Although in his book “Know Thine Enemy” he finds the Agency inept, it is
possible that his agenda load was too heavy for the Agency. Earlier in
December, prior to the State of the Union address, Gerecht stated in an
interview with The Atlantic (Unbound, Dec. 28, 2001) that “the only way to
douse the fires of Islamic radicalism is through stunning, overwhelming,
military force….” Ann Coulter, one of the right-wing celebrities wrote “We
should invade their countries, kill their leaders and convert them to
Christianity.” (“This Is War,” National Review Online, September 13, 2001)

The Axis of Evil terminology may have taken many by surprise, but a review
of culturally-charged articles from September 2001 to January 2002 in
various journals such as The New Yorker, The Atlantic Monthly and, of
course, The New Republic would illustrate that a “Clash of Civilization” and
estrangement of “the other culture” was in the making. Alexander Cockburn
once remarked metaphorically that the offices of The New Republic in
Washington are attached to the back of the Israeli embassy. Although Neo-con
writers such as Richard Pipes, Daniel Pipes and Michael Ledeen are regular
contributors to such “mainstream” media as The Wall Street Journal, the
citadel of their journalism is publications like The New Republic,
Commentary, The Weekly Standard and The Washington Times. William Safire in
The New York Times and Charles Krauthammer in The Washington Post carry the
Neo-con torch, deliberating issues. While conservative hawks have wide
access to the media hegemony created by moguls Rupert Murdoch and Conrad
Black (Hollinger International, Inc.), issues around the Middle East and the
proliferation of WMD seldom get an objective hearing.

In the fall of 2001, prior to the State of the Union speech, there were
initiatives on the part of some right-wing forces that caused worry for the
academia. The American Council of Trustees and Alumni (ACTA) in which Lynne
Cheney, wife of Vice President Cheney is involved, produced a document
titled “Defense of Civilization” in which it published the names, colleges
and statements of about 100 academics who seemingly had been critical.
Similarly, Martin Kramer of the pro-Israel institute Washington Institute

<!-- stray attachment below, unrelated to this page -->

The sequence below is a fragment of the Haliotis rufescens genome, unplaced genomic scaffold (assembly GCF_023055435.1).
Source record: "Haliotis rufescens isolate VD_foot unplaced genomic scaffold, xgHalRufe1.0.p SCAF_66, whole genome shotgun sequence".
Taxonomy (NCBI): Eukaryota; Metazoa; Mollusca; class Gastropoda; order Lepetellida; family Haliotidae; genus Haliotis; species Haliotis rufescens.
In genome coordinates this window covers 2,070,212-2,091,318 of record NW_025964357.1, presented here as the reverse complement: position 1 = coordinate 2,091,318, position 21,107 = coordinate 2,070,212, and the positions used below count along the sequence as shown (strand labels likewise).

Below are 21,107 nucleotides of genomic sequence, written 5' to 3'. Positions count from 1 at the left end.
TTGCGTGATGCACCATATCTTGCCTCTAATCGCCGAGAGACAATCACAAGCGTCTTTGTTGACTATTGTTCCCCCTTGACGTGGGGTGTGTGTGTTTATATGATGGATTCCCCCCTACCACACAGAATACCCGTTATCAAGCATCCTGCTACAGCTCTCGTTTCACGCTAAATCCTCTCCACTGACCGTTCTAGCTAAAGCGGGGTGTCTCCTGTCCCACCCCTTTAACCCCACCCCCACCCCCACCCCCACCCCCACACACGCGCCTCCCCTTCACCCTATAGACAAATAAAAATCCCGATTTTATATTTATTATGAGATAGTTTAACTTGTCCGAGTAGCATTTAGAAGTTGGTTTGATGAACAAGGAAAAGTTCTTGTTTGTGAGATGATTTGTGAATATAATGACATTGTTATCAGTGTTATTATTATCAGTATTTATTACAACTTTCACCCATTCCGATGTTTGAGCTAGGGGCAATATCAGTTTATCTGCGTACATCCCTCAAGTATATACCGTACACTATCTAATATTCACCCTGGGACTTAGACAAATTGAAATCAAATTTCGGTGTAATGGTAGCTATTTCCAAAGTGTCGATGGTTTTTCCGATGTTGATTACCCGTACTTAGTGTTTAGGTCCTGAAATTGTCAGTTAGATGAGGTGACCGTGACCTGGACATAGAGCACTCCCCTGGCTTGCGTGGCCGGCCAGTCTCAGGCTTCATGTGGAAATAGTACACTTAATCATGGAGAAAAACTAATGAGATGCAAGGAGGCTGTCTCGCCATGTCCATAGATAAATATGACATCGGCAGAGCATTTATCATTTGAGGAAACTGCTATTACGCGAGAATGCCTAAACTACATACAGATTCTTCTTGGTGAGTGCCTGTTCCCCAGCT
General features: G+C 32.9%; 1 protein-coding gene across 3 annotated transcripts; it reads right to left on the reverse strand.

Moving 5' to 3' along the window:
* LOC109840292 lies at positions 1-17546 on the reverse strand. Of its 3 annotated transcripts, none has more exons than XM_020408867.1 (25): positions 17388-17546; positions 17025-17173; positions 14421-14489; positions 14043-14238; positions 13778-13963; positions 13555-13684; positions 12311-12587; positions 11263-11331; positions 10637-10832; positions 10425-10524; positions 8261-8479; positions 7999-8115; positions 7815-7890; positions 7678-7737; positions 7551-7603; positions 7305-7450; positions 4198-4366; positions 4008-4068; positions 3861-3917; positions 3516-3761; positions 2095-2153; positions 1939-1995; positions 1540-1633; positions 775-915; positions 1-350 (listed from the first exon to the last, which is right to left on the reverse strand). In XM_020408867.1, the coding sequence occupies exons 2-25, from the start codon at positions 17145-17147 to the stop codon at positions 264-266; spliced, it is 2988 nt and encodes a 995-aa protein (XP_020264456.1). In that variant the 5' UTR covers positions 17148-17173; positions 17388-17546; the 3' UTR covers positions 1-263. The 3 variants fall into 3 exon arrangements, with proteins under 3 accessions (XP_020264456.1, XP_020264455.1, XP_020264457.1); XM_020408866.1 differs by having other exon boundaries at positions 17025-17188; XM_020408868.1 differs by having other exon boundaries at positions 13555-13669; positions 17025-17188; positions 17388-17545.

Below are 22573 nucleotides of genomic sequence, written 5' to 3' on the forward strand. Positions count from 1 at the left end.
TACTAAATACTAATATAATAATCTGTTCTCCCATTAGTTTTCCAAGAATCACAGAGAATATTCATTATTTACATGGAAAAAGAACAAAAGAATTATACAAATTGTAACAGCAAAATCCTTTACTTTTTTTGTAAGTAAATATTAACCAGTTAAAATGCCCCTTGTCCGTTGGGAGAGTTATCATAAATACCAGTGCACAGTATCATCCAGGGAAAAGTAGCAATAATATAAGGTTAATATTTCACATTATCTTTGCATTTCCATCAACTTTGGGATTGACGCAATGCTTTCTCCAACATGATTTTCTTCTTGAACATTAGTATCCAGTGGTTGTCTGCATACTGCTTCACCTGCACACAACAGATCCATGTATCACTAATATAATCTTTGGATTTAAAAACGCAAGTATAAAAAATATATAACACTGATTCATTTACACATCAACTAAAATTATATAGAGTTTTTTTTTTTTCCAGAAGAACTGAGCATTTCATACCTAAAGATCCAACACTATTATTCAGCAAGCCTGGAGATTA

for Near East Policy published the monograph “Ivory Towers on Sand” where he
blames the Middle East Studies in American academia for ‘incorrect analysis’
in not being able to “predict or explain” Middle East politics, and
questions continued Federal funding.

Even though the Neo-cons’ institutional incarnation was in the liberal
Democratic Party, their reincarnation nonetheless has been in right-wing
WASP think-tank institutes such as The Committee on Present Danger, The
Committee for the Free World, The Project for the New American Century,
Heritage Foundation, and the American Enterprise Institute. A casual study
of the advisory boards and officers reveals the usual Neo-con
listings--William Kristol, son of Irving Kristol and editor of The Weekly
Standard; Carl Gershman, special councilor to Jeane Kirkpatrick while at the
UN, and president of the National Endowment for Democracy which supports
selective causes in the Third World; Donald Rumsfeld; Vice President
Cheney’s Chief of Staff, I. Lewis Libby; Newt Gingrich; William F. Buckley
Jr.; Paul Wolfowitz and Richard Perle.

There exist in Washington many organizations that are active on behalf of
the American Jewish community and Israel; but none have nearly the influence
the Neo-cons have in terms of lobbying impact on behalf of right-wing
Israeli hawks. In 1998, Fortune Magazine recognized the America Israel
Public Affairs Committee (AIPAC) as one of the most influential lobbies in
the country. In a recent piece in The Los Angeles Times, Michael Massing
describes in detail this lobbying powerhouse located near Capital Hill, and
asserts that the leadership personalities “…have developed ready access to
the US State Department, Defense Department and National Security Council”
(“Conservative Jewish Groups Have Clout,” March 10, 2002). While serving as
Senator, Hubert Humphrey’s “Communist Control Act” was drafted by his aide,
Max Kampelman, one of the Neo-con wave elders. Similarly, there was word
around that AIPAC drafted Senator DAmato’s Iran-Libya Sanctions Act. Graham
E. Fuller, a former vice-chairman of the National Intelligence Council for
long-range forecasting at the CIA, writes “And efforts to portray Iran with
some analytical balance have grown more difficult, crowded out by inflamed
rhetoric and intense pro-Israeli lobbying against Tehran in Congress….
Improved U.S. ties with Iran should bring about a more balanced reckoning of
just what Iran is and is not.” (5)

The Invisibles Take Center Stage

It is no secret that Dick Cheney nominated his old mentor Rumsfeld to the
post of Defense Secretary. Rumsfeld in turn brought Wolfowitz (who had been
Cheney’s right-hand man when he ran the Pentagon) as his deputy. As hawkish
veterans of the Cold War, some of the Neo-con associates had understandably
become proficient in the issues of strategic nuclear arms and national
security; they had been critics of multilateral arms agreements (détente),
and were involved with policy institutes as vehicles and proponents of those
politics. As strong proponents of Star Wars, the Strategic Defense
Initiative (SDI) during the Reagan administration, it is believed that they
were instrumental in the death of SALT II under the Carter administration

This leads to what is known inside the Beltway as the “Wolfowitz cabal.”
(7). Deputy Defense Secretary Paul Wolfowitz and Richard Perle, the new
chief of the 18-member advisory panel of Defense Policy Board, were both
mentored by arch-hawk nuclear strategist Albert Wohlseteller of the RAND
Corp. in the 1960’s. While the Defense Policy Board is an advisory panel,
its new chief, Richard Perle, has an office in the E-Ring of the Pentagon.
Known as “the prince of darkness,” he previously served as Assistant
Secretary of Defense for International Security Policy in the Reagan